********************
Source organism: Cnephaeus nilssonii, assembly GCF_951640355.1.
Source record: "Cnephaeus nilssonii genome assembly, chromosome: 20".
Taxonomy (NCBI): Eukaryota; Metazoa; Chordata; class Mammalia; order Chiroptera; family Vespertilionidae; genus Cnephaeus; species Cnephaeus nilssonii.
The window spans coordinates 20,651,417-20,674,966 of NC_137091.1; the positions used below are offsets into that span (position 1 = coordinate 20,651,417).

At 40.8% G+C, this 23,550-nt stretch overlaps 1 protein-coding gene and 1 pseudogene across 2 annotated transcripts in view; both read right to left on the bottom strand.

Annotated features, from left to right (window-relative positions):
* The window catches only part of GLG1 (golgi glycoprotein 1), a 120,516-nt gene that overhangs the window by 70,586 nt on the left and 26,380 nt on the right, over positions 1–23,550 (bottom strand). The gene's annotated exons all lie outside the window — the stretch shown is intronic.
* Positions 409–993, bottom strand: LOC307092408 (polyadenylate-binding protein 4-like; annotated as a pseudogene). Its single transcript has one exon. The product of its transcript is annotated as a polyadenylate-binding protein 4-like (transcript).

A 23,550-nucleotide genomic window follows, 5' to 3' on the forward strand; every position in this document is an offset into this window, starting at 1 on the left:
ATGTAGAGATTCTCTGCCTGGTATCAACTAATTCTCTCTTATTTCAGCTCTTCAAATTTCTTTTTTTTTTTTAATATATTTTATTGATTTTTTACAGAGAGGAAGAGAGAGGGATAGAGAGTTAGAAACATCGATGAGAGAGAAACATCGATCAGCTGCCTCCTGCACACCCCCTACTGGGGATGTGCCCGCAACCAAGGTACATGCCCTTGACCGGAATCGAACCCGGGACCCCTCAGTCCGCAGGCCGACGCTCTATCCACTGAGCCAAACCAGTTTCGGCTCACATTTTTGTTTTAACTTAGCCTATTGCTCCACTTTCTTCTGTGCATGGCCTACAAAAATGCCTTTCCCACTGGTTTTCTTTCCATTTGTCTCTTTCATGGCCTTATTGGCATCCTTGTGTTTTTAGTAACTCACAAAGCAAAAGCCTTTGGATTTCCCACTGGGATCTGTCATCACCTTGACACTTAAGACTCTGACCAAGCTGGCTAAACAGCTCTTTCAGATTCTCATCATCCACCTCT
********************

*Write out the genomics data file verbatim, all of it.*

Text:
Source organism: Cnephaeus nilssonii, assembly GCF_951640355.1.
Source record: "Cnephaeus nilssonii genome assembly, chromosome: 20".
Taxonomy (NCBI): Eukaryota; Metazoa; Chordata; class Mammalia; order Chiroptera; family Vespertilionidae; genus Cnephaeus; species Cnephaeus nilssonii.
The window spans coordinates 20,651,417-20,674,966 of NC_137091.1; the positions used below are offsets into that span (position 1 = coordinate 20,651,417).

At 40.8% G+C, this 23,550-nt stretch overlaps 1 protein-coding gene and 1 pseudogene across 2 annotated transcripts in view; both read right to left on the bottom strand.

Annotated features, from left to right (window-relative positions):
* The window catches only part of GLG1 (golgi glycoprotein 1), a 120,516-nt gene that overhangs the window by 70,586 nt on the left and 26,380 nt on the right, over positions 1–23,550 (bottom strand). The gene's annotated exons all lie outside the window — the stretch shown is intronic.
* Positions 409–993, bottom strand: LOC307092408 (polyadenylate-binding protein 4-like; annotated as a pseudogene). Its single transcript has one exon. The product of its transcript is annotated as a polyadenylate-binding protein 4-like (transcript).

A 23,550-nucleotide genomic window follows, 5' to 3' on the forward strand; every position in this document is an offset into this window, starting at 1 on the left:
ATGTAGAGATTCTCTGCCTGGTATCAACTAATTCTCTCTTATTTCAGCTCTTCAAATTTCTTTTTTTTTTTTAATATATTTTATTGATTTTTTACAGAGAGGAAGAGAGAGGGATAGAGAGTTAGAAACATCGATGAGAGAGAAACATCGATCAGCTGCCTCCTGCACACCCCCTACTGGGGATGTGCCCGCAACCAAGGTACATGCCCTTGACCGGAATCGAACCCGGGACCCCTCAGTCCGCAGGCCGACGCTCTATCCACTGAGCCAAACCAGTTTCGGCTCACATTTTTGTTTTAACTTAGCCTATTGCTCCACTTTCTTCTGTGCATGGCCTACAAAAATGCCTTTCCCACTGGTTTTCTTTCCATTTGTCTCTTTCATGGCCTTATTGGCATCCTTGTGTTTTTAGTAACTCACAAAGCAAAAGCCTTTGGATTTCCCACTGGGATCTGTCATCACCTTGACACTTAAGACTCTGACCAAGCTGGCTAAACAGCTCTTTCAGATTCTCATCATCCACCTCT